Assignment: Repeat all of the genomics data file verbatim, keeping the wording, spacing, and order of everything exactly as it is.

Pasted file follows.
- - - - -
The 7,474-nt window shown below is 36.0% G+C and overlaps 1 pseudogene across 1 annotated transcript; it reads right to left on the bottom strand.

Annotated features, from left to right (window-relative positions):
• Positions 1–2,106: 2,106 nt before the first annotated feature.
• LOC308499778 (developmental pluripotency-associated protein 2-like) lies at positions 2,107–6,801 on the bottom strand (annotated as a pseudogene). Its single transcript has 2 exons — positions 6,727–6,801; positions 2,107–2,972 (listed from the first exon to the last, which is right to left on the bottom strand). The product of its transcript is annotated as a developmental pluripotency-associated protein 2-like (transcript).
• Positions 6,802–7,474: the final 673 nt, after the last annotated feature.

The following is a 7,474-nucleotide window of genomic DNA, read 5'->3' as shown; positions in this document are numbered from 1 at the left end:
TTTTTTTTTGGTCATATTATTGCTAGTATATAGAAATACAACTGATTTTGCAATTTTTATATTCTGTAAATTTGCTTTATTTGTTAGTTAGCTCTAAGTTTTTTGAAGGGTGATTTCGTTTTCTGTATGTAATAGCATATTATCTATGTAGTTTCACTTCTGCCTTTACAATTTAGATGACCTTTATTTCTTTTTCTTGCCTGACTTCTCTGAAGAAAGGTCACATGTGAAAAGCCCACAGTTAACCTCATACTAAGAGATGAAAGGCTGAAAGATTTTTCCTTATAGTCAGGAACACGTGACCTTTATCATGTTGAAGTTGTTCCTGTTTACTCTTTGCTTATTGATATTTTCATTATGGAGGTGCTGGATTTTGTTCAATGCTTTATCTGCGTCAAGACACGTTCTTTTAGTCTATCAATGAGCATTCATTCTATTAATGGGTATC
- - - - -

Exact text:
The 7,474-nt window shown below is 36.0% G+C and overlaps 1 pseudogene across 1 annotated transcript; it reads right to left on the bottom strand.

Annotated features, from left to right (window-relative positions):
• Positions 1–2,106: 2,106 nt before the first annotated feature.
• LOC308499778 (developmental pluripotency-associated protein 2-like) lies at positions 2,107–6,801 on the bottom strand (annotated as a pseudogene). Its single transcript has 2 exons — positions 6,727–6,801; positions 2,107–2,972 (listed from the first exon to the last, which is right to left on the bottom strand). The product of its transcript is annotated as a developmental pluripotency-associated protein 2-like (transcript).
• Positions 6,802–7,474: the final 673 nt, after the last annotated feature.

The following is a 7,474-nucleotide window of genomic DNA, read 5'->3' as shown; positions in this document are numbered from 1 at the left end:
TTTTTTTTTGGTCATATTATTGCTAGTATATAGAAATACAACTGATTTTGCAATTTTTATATTCTGTAAATTTGCTTTATTTGTTAGTTAGCTCTAAGTTTTTTGAAGGGTGATTTCGTTTTCTGTATGTAATAGCATATTATCTATGTAGTTTCACTTCTGCCTTTACAATTTAGATGACCTTTATTTCTTTTTCTTGCCTGACTTCTCTGAAGAAAGGTCACATGTGAAAAGCCCACAGTTAACCTCATACTAAGAGATGAAAGGCTGAAAGATTTTTCCTTATAGTCAGGAACACGTGACCTTTATCATGTTGAAGTTGTTCCTGTTTACTCTTTGCTTATTGATATTTTCATTATGGAGGTGCTGGATTTTGTTCAATGCTTTATCTGCGTCAAGACACGTTCTTTTAGTCTATCAATGAGCATTCATTCTATTAATGGGTATC